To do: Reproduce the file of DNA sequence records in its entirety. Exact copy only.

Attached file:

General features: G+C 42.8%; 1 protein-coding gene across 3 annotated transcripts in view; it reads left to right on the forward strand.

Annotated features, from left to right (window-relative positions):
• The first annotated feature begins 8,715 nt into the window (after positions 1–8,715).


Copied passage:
General features: G+C 42.8%; 1 protein-coding gene across 3 annotated transcripts in view; it reads left to right on the forward strand.

Annotated features, from left to right (window-relative positions):
• The first annotated feature begins 8,715 nt into the window (after positions 1–8,715).